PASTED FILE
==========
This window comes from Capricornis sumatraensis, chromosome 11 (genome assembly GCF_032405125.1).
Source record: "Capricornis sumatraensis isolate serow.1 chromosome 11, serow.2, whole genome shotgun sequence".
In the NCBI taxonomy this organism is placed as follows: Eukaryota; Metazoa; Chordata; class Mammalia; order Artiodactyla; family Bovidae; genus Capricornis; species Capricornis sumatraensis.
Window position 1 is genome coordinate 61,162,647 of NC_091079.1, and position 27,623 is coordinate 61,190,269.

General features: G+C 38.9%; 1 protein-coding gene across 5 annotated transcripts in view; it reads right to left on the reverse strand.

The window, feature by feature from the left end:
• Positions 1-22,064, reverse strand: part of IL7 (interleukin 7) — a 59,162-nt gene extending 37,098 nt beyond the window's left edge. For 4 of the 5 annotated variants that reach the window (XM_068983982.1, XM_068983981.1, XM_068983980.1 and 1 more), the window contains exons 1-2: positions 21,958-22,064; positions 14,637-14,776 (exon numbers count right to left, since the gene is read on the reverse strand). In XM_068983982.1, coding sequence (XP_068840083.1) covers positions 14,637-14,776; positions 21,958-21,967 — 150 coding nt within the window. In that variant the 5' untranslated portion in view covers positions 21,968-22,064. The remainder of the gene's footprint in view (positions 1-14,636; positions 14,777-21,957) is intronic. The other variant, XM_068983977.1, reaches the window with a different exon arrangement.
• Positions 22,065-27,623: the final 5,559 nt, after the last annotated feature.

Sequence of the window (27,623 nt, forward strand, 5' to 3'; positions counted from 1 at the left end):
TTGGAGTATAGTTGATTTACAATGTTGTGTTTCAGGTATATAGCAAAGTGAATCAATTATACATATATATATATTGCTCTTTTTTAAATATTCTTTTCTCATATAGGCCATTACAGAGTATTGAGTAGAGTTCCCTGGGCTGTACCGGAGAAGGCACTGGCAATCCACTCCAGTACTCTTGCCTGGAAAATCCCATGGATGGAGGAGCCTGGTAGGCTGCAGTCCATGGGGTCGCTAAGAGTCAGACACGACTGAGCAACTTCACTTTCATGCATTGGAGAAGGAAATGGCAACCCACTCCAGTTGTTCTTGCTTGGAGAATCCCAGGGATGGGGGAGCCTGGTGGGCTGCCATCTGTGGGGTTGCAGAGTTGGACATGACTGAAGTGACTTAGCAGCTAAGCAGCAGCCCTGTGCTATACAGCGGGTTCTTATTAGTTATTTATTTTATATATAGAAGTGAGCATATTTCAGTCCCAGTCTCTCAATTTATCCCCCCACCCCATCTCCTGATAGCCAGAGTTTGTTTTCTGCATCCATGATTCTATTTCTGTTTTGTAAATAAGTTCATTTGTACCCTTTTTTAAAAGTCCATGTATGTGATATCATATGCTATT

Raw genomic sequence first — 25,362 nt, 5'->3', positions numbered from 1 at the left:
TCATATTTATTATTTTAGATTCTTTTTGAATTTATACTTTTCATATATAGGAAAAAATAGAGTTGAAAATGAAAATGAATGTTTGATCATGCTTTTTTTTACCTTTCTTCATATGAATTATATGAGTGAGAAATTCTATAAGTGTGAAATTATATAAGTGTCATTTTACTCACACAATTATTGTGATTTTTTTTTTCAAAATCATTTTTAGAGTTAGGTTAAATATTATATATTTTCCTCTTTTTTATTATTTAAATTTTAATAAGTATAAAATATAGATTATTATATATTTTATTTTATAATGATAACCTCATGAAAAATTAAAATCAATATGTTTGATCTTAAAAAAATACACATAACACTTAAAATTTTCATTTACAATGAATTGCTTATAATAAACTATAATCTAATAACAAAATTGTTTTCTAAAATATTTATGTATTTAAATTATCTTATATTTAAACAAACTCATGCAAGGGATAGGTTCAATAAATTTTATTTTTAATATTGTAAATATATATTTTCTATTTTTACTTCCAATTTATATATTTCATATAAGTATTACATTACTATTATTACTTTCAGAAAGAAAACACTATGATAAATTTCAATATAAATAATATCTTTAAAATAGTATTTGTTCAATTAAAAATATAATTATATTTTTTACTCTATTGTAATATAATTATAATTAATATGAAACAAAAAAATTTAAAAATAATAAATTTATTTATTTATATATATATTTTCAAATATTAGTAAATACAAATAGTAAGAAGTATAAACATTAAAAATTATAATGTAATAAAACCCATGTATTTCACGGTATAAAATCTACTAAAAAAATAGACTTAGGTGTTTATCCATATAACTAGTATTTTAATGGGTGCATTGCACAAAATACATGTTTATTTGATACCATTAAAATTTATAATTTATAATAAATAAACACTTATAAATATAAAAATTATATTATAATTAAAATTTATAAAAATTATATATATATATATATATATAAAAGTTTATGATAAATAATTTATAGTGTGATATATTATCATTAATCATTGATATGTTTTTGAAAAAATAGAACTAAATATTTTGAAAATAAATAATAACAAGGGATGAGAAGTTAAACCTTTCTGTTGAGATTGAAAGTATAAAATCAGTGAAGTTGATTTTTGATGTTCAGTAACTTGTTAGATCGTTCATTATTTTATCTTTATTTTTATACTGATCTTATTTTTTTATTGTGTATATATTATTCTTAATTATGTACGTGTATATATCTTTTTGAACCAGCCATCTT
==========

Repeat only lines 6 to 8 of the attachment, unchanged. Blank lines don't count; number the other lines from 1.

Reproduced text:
The window, feature by feature from the left end:
• Positions 1-22,064, reverse strand: part of IL7 (interleukin 7) — a 59,162-nt gene extending 37,098 nt beyond the window's left edge. For 4 of the 5 annotated variants that reach the window (XM_068983982.1, XM_068983981.1, XM_068983980.1 and 1 more), the window contains exons 1-2: positions 21,958-22,064; positions 14,637-14,776 (exon numbers count right to left, since the gene is read on the reverse strand). In XM_068983982.1, coding sequence (XP_068840083.1) covers positions 14,637-14,776; positions 21,958-21,967 — 150 coding nt within the window. In that variant the 5' untranslated portion in view covers positions 21,968-22,064. The remainder of the gene's footprint in view (positions 1-14,636; positions 14,777-21,957) is intronic. The other variant, XM_068983977.1, reaches the window with a different exon arrangement.
• Positions 22,065-27,623: the final 5,559 nt, after the last annotated feature.